PhostrEx Fire Suppression System

This new fire suppression system has received approval from the Environmental Protection Agency (EPA) and has passed all FAA certification fire testing.


Last year Eclipse Aviation announced that it will use a new fire extinguishing agent called PhostrEx in the Eclipse 500. This new fire suppression system has received approval from the Environmental Protection Agency (EPA) and has passed all FAA certification fire testing. We will take a look at the PhostrEx fire suppression system and discuss how it will affect the aviation industry.

Halon Nomenclature

Halon is a term used to describe halogenated hydrocarbons. These materials contain combinations of carbon (C), fluorine (F), chlorine (Cl), bromine (Br), and iodine (I). The halon suffix is based on the number of atoms of each element present in the compound. The numbered suffix for CaFbClcBrdIe would be Halon abcde. However, if there is a zero trailing an element it is dropped. Halon 1301 used in aviation applications is CF3Br.

Halon evolved as a replacement fire extinguishing agent for methyl bromide. Methyl bromide was an effective fire extinguishing agent, but it was toxic. The U.S. Army conducted research in the late 1940s to find a less toxic but still highly effective alternative to methyl bromide. Halons (and specifically Halons 1301 and 1211) were successful in a wide range of fire suppression applications, and became the fire suppressant of choice.

The Downside

In the 1970s, evidence began to emerge that certain man-made elements were having a detrimental effect on the environment, causing a thinning of the earth’s ozone layer. The environmental impact that Halons and other halocarbons led to the Montreal Protocol (The Montreal Protocol on Substances that Deplete the Ozone Layer) which was an international treaty to place limits on specific forms of pollution. The Montreal Protocol was signed in 1987 and called for a total ban on the production of many halogenated compounds (including Halons) in 1994. Subsequent amendments and implementation of the Montreal Protocol through the U.S. Clean Air Act have led to restrictions on the production and use of ozone-depleting compounds. The 1994 moratorium is in place, and the existing stockpiles of Halon are being conserved for critical uses including military and aviation applications.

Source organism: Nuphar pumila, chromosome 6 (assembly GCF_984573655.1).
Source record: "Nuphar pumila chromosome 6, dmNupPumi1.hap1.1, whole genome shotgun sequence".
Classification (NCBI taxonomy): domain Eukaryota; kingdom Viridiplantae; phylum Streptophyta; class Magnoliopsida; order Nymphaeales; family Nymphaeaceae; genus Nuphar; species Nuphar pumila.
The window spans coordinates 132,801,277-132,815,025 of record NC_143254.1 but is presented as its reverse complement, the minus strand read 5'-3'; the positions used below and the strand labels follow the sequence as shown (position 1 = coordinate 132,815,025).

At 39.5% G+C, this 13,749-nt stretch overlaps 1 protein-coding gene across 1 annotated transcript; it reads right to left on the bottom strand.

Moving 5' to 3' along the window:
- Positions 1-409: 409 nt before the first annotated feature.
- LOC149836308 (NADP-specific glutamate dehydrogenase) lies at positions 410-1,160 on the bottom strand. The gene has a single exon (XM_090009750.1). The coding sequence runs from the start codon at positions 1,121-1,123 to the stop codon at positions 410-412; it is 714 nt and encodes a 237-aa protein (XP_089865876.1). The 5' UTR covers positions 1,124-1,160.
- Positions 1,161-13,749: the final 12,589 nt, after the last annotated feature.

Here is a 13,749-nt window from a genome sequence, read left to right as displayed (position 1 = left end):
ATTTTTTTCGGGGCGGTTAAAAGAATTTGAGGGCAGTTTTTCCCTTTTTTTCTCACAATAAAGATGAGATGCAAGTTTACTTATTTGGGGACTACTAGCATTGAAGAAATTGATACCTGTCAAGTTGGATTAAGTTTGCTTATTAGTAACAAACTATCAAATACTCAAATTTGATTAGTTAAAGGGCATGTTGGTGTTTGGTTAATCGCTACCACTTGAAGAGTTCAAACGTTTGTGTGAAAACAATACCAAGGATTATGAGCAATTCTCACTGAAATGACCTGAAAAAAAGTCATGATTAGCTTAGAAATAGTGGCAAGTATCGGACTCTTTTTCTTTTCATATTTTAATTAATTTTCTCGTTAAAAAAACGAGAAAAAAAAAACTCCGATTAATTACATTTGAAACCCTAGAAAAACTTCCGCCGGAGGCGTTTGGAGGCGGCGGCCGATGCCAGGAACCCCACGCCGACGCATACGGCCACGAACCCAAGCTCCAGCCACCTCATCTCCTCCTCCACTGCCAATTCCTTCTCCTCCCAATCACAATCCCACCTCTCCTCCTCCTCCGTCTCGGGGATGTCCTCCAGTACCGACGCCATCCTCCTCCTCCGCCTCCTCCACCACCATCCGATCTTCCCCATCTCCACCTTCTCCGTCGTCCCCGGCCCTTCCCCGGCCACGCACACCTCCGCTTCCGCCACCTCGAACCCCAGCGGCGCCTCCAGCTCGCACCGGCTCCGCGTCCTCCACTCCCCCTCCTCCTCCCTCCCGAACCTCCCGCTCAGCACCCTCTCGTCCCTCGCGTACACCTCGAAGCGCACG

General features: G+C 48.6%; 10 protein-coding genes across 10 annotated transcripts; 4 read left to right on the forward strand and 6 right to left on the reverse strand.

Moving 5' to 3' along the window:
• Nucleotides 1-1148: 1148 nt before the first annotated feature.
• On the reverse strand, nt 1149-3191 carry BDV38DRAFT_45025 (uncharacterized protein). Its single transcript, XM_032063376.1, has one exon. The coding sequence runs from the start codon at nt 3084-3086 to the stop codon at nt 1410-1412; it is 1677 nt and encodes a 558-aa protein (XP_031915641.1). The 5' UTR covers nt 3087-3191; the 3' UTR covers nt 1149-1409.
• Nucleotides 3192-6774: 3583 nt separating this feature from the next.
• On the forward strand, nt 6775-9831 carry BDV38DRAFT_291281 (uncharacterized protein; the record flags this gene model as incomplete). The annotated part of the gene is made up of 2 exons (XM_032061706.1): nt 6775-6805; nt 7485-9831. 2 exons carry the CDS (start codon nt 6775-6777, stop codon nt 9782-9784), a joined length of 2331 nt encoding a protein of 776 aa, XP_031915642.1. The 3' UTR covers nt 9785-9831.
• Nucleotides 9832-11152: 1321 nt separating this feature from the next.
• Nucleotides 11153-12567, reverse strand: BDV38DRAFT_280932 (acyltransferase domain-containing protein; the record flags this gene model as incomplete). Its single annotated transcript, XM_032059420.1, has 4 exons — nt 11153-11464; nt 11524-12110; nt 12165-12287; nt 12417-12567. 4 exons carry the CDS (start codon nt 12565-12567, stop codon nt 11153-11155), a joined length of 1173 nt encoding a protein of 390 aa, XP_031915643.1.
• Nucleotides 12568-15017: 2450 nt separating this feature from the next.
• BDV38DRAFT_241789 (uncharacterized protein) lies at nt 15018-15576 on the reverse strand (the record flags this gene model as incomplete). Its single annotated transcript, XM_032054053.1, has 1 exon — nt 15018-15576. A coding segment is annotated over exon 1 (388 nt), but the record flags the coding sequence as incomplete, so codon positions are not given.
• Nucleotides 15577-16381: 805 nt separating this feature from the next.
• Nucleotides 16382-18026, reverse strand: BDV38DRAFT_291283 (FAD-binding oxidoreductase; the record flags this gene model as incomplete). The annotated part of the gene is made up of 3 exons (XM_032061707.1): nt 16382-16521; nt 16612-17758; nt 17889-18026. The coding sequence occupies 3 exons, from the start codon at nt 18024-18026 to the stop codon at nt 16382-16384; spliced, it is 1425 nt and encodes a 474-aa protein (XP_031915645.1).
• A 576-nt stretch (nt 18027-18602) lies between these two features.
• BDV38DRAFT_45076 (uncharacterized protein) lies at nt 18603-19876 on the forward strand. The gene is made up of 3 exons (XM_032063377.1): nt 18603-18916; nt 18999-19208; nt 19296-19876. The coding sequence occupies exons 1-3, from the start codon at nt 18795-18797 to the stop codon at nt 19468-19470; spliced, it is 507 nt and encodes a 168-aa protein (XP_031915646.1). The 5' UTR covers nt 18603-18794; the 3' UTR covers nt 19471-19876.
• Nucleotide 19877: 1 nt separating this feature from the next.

Trying to Find a Replacement

Since the ban of Halon 1301, various government agencies including the Departments of Defense, Commerce, and Transportation have conducted research trying to find alternative fire suppressants. These research studies have identified alternatives that ended up being heavier, more costly, more toxic, or in other ways less suitable than Halons. Up until last year, Halon 1301 was the only fire suppression agent that was certified for aircraft fire suppression. All certificated aircraft basically relied upon an exemption from the Clean Air Act and the Montreal Protocol so that it could have a Halon 1301 fire suppression system in their engine compartments to be certified by the FAA. The military also continues to use Halon 1301 for suppression of engine and auxiliary power units, cargo bays, and cabin fires as well as for fuel tank explosion suppression.

Eclipse Aviation Looks for an Alternative Eclipse Aviation began investigating a replacement to Halon 1301 a few years ago as it was proceeding with development of the Eclipse 500. When looking for an alternative, the company asked two basic questions. First, are reactive agents more suitable as agents to suppress fires? And second, could they exploit flow patterns in a fire to use fire extinguishing agents more efficiently, rather than flooding the fire zone with extinguishing materials?

The reason that Halon 1301 is so effective in fire suppression is its chemistry. The primary difference between Halon 14 (CF4) and Halon 1301 (CF3Br) is the presence of a bromine atom in Halon 1301. In a hot fire, the Halon 1301 molecule decomposes and releases the bromine atom in the combustion zone. Bromine catalyzes a recombination of reactive chemical species in the flame shutting off the heat release and extinguishing the fire. But the bromine that makes Halon 1301 so effective also makes it harmful to the ozone layer. Bromine in the stratosphere plays a similar catalytic action, converting ozone to molecular oxygen.

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